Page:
Akragas, Sicily, c. 425 - 406 B.C.

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Located on a plateau overlooking Sicily's southern coast, Akragas was founded c. 582 B.C. by colonists from Gela. It grew rapidly, becoming second only to Syracuse in importance on Sicily but was sacked by Carthage in 406 B.C. and never fully recovered. It was renamed Agrigentum after it fell to Rome in 210 B.C.
GI76960. Bronze hemilitron, Calciati I p. 173, 28; BMC Sicily p. 16, 94; McClean pl. 66, 6; SNG Cop -; SNG ANS -; SNG MŁnchen -; SNG Morcom -; HGC 2 -, aF, dark green patina, weight 16.268 g, maximum diameter 28.2 mm, die axis 180o, Akragas (Agrigento, Sicily, Italy) mint, c. 425 - 406 B.C.; obverse AKPA, eagle left, wings open, head lowered, clutching supine hare in talons; reverse crab seen from above, hippocamp left below, three pairs of pellets flanking claws (six total, mark of value), all within a shallow round incuse; very rare; SOLD


Syracuse, Sicily, c. 440 - 400 B.C.

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Calciati notes of this type, "The rarity of this issue is such, and its preservation often so scarce, that until recently its reading was uncertain..."
GB67312. Bronze tetras, Calciati II p. 60, 30; SNG ANS 1382; Favorito 5; SNG Morcom 681; SNG Cop -; BMC Sicily -, VF, rough as is typical for the type, weight 1.869 g, maximum diameter 14.3 mm, die axis 0o, Syracuse mint, c. 440 - 400 B.C.; obverse head of nymph Arethusa right in the style of Eummenes, wearing necklace, four X's around; reverse ΣV-P-A, hippocamp right, octopus below; three pellets around; very rare; SOLD


Syracuse, Sicily, Dionysos I, 405 - 367 B.C.

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Dionysius I was tyrant of Syracuse. He conquered several cities in Sicily and southern Italy, opposed Carthage's influence in Sicily and made Syracuse the most powerful of the Western Greek colonies. He was regarded by the ancients as an example of the worst kind of despot - cruel, suspicious and vindictive.
GB73158. Bronze litra, Calciati II p. 89, 45; SNG ANS 435; SNG Cop 721; BMC Sicily p. 187, 289; HGC 2 1456, VF, weight 7.096 g, maximum diameter 18.9 mm, die axis 315o, Syracuse mint, 405 - 367 B.C.; obverse ΣYPA, head of Athena left wearing olive wreathed Corinthian helmet; reverse hippocamp left with bridles; SOLD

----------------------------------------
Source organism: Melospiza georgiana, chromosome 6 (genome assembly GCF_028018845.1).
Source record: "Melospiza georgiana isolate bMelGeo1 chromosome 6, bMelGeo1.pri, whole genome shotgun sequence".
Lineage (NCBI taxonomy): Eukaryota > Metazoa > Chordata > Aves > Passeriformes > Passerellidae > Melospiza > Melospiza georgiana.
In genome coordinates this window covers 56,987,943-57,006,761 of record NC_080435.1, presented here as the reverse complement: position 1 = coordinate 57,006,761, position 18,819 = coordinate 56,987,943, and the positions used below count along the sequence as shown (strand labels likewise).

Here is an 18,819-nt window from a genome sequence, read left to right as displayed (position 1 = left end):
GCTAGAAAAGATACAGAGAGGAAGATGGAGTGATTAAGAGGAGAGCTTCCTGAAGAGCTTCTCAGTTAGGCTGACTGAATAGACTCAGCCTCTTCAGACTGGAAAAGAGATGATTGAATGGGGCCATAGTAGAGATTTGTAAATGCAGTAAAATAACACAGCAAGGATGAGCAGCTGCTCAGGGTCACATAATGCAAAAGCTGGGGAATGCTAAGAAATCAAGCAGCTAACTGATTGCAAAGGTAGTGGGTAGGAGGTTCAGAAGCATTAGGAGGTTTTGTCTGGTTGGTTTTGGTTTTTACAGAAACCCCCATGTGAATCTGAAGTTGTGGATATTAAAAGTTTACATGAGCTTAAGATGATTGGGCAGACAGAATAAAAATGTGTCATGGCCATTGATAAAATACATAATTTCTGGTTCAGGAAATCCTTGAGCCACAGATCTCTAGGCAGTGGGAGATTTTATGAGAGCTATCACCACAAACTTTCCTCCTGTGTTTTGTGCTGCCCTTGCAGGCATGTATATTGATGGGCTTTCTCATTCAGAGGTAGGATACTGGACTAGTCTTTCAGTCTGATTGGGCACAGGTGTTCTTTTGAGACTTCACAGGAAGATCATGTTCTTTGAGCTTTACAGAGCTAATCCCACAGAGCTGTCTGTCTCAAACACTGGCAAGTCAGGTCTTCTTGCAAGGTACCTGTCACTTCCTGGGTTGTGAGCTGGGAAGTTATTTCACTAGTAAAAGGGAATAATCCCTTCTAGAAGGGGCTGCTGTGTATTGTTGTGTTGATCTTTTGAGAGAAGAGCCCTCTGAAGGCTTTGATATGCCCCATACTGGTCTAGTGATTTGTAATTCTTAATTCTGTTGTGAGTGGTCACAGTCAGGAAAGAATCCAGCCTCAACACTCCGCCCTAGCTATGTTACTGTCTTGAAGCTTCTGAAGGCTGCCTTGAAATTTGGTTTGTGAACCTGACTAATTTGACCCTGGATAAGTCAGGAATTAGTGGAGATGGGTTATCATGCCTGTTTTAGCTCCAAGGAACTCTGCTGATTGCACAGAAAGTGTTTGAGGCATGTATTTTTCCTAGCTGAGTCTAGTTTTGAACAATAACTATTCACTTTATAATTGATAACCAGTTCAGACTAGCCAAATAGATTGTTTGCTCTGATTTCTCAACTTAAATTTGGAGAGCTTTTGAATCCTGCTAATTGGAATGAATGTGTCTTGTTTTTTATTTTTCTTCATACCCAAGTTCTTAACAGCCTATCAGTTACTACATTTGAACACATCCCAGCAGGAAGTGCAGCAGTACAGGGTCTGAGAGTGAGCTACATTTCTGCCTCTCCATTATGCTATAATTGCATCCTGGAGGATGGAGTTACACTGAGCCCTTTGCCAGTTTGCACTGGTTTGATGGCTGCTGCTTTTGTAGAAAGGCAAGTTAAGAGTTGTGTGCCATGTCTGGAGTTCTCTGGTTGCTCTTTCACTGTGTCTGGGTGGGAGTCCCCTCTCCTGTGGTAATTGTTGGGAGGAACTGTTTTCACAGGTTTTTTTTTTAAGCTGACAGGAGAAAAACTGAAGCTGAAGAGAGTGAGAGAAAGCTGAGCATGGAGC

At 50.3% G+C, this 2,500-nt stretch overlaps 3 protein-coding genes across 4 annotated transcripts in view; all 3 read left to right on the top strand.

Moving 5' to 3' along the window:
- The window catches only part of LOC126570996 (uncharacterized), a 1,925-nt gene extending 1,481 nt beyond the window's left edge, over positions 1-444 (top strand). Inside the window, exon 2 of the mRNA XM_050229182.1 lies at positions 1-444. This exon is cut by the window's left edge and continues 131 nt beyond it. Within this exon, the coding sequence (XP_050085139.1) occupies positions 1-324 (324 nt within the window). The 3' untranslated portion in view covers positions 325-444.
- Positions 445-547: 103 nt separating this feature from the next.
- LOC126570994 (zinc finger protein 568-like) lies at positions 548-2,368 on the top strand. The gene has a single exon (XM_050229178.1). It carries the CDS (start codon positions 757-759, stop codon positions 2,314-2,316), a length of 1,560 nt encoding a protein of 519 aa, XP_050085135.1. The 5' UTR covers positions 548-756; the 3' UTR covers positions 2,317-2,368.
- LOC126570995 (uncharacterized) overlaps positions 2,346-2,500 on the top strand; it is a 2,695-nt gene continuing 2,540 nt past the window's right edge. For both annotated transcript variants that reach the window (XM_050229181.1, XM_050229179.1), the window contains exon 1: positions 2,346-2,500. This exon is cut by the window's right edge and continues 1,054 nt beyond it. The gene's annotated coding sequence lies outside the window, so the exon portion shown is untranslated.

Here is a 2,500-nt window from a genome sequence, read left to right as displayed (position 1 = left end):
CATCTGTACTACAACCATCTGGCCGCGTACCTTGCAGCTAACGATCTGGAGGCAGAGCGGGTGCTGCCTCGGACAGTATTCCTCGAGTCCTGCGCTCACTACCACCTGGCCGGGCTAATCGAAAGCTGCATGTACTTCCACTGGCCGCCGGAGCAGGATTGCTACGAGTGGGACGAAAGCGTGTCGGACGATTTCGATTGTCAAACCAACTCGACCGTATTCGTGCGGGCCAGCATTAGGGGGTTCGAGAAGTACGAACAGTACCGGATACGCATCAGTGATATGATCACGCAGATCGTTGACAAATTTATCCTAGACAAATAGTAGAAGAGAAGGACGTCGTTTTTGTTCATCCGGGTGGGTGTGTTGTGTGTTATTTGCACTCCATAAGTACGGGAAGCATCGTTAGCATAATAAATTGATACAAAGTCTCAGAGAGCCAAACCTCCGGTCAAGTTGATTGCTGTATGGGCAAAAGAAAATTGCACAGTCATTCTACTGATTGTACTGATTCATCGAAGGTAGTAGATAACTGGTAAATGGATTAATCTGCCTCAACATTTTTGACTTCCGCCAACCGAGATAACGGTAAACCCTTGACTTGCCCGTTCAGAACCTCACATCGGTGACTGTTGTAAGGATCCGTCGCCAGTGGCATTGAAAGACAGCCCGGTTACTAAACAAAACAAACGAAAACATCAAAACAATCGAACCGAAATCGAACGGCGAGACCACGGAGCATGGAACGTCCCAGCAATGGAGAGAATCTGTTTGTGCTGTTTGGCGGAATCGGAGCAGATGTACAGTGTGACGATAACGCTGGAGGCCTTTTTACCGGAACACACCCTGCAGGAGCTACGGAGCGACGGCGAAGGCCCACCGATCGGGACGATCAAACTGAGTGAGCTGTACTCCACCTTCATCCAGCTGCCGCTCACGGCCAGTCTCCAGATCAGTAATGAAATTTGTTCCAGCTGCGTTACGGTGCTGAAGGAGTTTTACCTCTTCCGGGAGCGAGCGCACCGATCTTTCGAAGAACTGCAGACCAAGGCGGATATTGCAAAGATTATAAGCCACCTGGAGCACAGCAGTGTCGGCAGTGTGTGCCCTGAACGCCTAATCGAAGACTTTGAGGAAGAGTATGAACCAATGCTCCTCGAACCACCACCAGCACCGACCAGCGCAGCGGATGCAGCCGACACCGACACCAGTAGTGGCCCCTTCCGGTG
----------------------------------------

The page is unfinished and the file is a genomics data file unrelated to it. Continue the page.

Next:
Tyre, Phoenicia, c. 400 - 360 B.C.

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GS26689. Silver quarter shekel, SNG Cop 302 - 304; cf. BMC Phoenicia p. 230, 19 (dishekel); Weber -, VF, toned, uncleaned, weight 3.031 g, maximum diameter 16.3 mm, die axis 270o, Tyre mint, c. 400 - 360 B.C.; obverse bearded Melqart riding hippocamp with curled wing to right, waves below; reverse owl standing right, head facing, crook and flail behind; rare; SOLD


Larissa Kremaste, Thessaly, Greece, c. 3rd Century B.C.

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Achilles was born at Larissa Kremaste, in southern Thessaly. This coin honors Achilles and his mother, Thetis. Thetis was a sea nymph, leader of the 50 Nereids, but she also seems to have been one of the earliest of deities worshiped in archaic Greece, the goddess of the sea. Only one written fragment remains attesting to her worship. An early Alcman hymn identifies Thetis as the creator of the universe. Worship of Thetis as a sea goddess persisted in some regions, documented by Pausanias and others. Today, Thetis is best remembered for dipping her son Achilles in the River Styx in Hades to make him invulnerable. However, where she held his heel was not touched by the water and was not protected.
GB85918. Bronze trichalkon, BCD Thessaly II 403.1; Rogers 315; SNG Cop 151; HGC 4 13, VF, centered, dark patina, corrosion, weight 4.741 g, maximum diameter 18.7 mm, die axis 180o, Larissa Kremaste mint, c. 3rd Century B.C.; obverse bare head of Achilles left; reverse ΠEYMATIΩN, Thetis seated left on hippocamp, holding shield bearing Achilles' (AX) monogram; ex BCD Collection with his tag; SOLD




  




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Catalog current as of Tuesday, November 12, 2019.
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Hippocamps on Ancient Coins